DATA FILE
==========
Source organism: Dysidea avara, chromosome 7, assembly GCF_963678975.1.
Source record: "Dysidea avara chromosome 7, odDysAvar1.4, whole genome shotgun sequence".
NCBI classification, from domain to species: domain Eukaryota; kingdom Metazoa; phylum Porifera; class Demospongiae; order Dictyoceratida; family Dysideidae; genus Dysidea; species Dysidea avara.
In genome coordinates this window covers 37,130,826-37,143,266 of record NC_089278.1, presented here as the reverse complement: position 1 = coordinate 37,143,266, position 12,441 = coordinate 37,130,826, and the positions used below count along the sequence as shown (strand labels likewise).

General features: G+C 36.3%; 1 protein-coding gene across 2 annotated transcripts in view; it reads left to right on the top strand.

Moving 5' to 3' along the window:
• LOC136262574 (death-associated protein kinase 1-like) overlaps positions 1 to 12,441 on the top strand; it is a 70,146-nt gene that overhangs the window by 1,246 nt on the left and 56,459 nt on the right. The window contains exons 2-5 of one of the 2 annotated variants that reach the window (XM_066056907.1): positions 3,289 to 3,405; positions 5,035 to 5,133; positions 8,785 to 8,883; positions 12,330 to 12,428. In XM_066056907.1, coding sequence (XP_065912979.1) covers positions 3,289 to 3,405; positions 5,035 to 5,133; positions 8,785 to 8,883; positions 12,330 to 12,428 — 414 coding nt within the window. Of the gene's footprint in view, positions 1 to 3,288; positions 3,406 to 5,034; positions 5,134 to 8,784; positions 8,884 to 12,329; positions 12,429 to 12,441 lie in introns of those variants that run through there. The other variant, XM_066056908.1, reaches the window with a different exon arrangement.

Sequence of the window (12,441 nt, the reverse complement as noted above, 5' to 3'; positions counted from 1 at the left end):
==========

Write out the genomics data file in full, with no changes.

Source organism: Dysidea avara, chromosome 7, assembly GCF_963678975.1.
Source record: "Dysidea avara chromosome 7, odDysAvar1.4, whole genome shotgun sequence".
NCBI classification, from domain to species: domain Eukaryota; kingdom Metazoa; phylum Porifera; class Demospongiae; order Dictyoceratida; family Dysideidae; genus Dysidea; species Dysidea avara.
In genome coordinates this window covers 37,130,826-37,143,266 of record NC_089278.1, presented here as the reverse complement: position 1 = coordinate 37,143,266, position 12,441 = coordinate 37,130,826, and the positions used below count along the sequence as shown (strand labels likewise).

General features: G+C 36.3%; 1 protein-coding gene across 2 annotated transcripts in view; it reads left to right on the top strand.

Moving 5' to 3' along the window:
• LOC136262574 (death-associated protein kinase 1-like) overlaps positions 1 to 12,441 on the top strand; it is a 70,146-nt gene that overhangs the window by 1,246 nt on the left and 56,459 nt on the right. The window contains exons 2-5 of one of the 2 annotated variants that reach the window (XM_066056907.1): positions 3,289 to 3,405; positions 5,035 to 5,133; positions 8,785 to 8,883; positions 12,330 to 12,428. In XM_066056907.1, coding sequence (XP_065912979.1) covers positions 3,289 to 3,405; positions 5,035 to 5,133; positions 8,785 to 8,883; positions 12,330 to 12,428 — 414 coding nt within the window. Of the gene's footprint in view, positions 1 to 3,288; positions 3,406 to 5,034; positions 5,134 to 8,784; positions 8,884 to 12,329; positions 12,429 to 12,441 lie in introns of those variants that run through there. The other variant, XM_066056908.1, reaches the window with a different exon arrangement.

Sequence of the window (12,441 nt, the reverse complement as noted above, 5' to 3'; positions counted from 1 at the left end):